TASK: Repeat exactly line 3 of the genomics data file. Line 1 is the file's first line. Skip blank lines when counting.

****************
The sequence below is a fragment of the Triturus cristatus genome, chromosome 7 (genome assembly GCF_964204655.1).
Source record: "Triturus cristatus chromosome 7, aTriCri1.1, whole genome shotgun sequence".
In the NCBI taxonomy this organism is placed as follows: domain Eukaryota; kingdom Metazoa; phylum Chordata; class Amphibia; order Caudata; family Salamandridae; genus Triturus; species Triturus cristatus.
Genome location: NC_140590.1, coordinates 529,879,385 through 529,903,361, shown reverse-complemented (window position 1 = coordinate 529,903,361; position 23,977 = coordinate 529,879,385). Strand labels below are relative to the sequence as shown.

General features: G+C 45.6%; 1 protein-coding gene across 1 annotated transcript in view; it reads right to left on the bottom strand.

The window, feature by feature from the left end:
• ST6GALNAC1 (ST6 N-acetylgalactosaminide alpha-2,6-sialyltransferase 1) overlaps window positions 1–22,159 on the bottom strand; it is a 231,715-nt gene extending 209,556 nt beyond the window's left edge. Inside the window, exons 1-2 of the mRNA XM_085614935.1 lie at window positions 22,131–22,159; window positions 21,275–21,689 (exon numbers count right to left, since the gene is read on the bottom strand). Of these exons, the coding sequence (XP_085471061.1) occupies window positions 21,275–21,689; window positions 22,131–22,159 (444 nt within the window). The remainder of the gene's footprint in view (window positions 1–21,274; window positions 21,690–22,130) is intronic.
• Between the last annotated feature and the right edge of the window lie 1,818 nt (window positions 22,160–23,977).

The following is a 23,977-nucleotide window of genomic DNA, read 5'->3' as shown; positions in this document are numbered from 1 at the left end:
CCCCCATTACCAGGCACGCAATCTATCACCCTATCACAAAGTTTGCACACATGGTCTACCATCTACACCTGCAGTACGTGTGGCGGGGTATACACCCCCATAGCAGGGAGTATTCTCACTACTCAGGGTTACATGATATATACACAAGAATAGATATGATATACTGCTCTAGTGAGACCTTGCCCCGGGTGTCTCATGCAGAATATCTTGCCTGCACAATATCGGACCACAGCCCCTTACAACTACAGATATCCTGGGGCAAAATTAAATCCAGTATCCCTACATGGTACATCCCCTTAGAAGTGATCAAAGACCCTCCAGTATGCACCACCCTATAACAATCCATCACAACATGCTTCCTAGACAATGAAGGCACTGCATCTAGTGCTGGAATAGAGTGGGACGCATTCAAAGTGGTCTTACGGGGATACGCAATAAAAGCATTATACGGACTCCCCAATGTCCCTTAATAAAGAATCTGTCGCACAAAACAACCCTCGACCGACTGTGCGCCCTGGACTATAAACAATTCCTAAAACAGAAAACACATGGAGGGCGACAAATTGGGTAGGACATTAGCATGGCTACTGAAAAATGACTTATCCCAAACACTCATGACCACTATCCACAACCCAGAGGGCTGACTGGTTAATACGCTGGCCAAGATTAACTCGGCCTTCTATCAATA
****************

In the NCBI taxonomy this organism is placed as follows: domain Eukaryota; kingdom Metazoa; phylum Chordata; class Amphibia; order Caudata; family Salamandridae; genus Triturus; species Triturus cristatus.